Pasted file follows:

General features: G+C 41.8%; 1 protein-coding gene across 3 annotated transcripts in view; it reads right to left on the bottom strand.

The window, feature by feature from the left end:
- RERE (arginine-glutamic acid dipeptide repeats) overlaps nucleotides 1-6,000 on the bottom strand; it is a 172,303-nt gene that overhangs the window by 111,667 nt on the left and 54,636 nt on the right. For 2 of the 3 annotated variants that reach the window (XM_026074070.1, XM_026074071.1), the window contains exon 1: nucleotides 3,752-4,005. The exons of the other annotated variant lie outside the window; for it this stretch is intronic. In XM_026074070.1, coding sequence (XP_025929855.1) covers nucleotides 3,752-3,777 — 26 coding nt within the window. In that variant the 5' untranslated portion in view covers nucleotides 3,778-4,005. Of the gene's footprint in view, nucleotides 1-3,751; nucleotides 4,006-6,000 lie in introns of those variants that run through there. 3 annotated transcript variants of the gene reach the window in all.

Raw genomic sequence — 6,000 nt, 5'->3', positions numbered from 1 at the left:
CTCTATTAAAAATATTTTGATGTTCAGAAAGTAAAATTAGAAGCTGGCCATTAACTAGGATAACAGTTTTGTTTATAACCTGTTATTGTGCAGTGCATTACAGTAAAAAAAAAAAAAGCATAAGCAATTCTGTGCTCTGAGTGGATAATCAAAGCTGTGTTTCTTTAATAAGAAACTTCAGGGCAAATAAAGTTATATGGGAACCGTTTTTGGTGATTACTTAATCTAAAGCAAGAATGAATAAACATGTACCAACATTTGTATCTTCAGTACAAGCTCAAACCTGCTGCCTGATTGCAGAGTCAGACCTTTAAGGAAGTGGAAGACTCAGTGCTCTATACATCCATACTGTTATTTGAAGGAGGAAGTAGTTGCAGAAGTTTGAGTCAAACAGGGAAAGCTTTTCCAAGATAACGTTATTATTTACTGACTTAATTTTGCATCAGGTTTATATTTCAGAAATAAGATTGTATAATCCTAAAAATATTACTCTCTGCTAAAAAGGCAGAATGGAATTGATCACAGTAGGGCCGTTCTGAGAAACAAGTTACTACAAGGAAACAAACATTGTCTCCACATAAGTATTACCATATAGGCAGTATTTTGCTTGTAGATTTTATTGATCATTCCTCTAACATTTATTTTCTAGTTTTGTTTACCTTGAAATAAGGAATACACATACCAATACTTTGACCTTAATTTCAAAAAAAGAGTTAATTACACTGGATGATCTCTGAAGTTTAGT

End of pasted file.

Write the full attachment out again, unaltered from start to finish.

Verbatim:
General features: G+C 41.8%; 1 protein-coding gene across 3 annotated transcripts in view; it reads right to left on the bottom strand.

The window, feature by feature from the left end:
- RERE (arginine-glutamic acid dipeptide repeats) overlaps nucleotides 1-6,000 on the bottom strand; it is a 172,303-nt gene that overhangs the window by 111,667 nt on the left and 54,636 nt on the right. For 2 of the 3 annotated variants that reach the window (XM_026074070.1, XM_026074071.1), the window contains exon 1: nucleotides 3,752-4,005. The exons of the other annotated variant lie outside the window; for it this stretch is intronic. In XM_026074070.1, coding sequence (XP_025929855.1) covers nucleotides 3,752-3,777 — 26 coding nt within the window. In that variant the 5' untranslated portion in view covers nucleotides 3,778-4,005. Of the gene's footprint in view, nucleotides 1-3,751; nucleotides 4,006-6,000 lie in introns of those variants that run through there. 3 annotated transcript variants of the gene reach the window in all.

Raw genomic sequence — 6,000 nt, 5'->3', positions numbered from 1 at the left:
CTCTATTAAAAATATTTTGATGTTCAGAAAGTAAAATTAGAAGCTGGCCATTAACTAGGATAACAGTTTTGTTTATAACCTGTTATTGTGCAGTGCATTACAGTAAAAAAAAAAAAAGCATAAGCAATTCTGTGCTCTGAGTGGATAATCAAAGCTGTGTTTCTTTAATAAGAAACTTCAGGGCAAATAAAGTTATATGGGAACCGTTTTTGGTGATTACTTAATCTAAAGCAAGAATGAATAAACATGTACCAACATTTGTATCTTCAGTACAAGCTCAAACCTGCTGCCTGATTGCAGAGTCAGACCTTTAAGGAAGTGGAAGACTCAGTGCTCTATACATCCATACTGTTATTTGAAGGAGGAAGTAGTTGCAGAAGTTTGAGTCAAACAGGGAAAGCTTTTCCAAGATAACGTTATTATTTACTGACTTAATTTTGCATCAGGTTTATATTTCAGAAATAAGATTGTATAATCCTAAAAATATTACTCTCTGCTAAAAAGGCAGAATGGAATTGATCACAGTAGGGCCGTTCTGAGAAACAAGTTACTACAAGGAAACAAACATTGTCTCCACATAAGTATTACCATATAGGCAGTATTTTGCTTGTAGATTTTATTGATCATTCCTCTAACATTTATTTTCTAGTTTTGTTTACCTTGAAATAAGGAATACACATACCAATACTTTGACCTTAATTTCAAAAAAAGAGTTAATTACACTGGATGATCTCTGAAGTTTAGT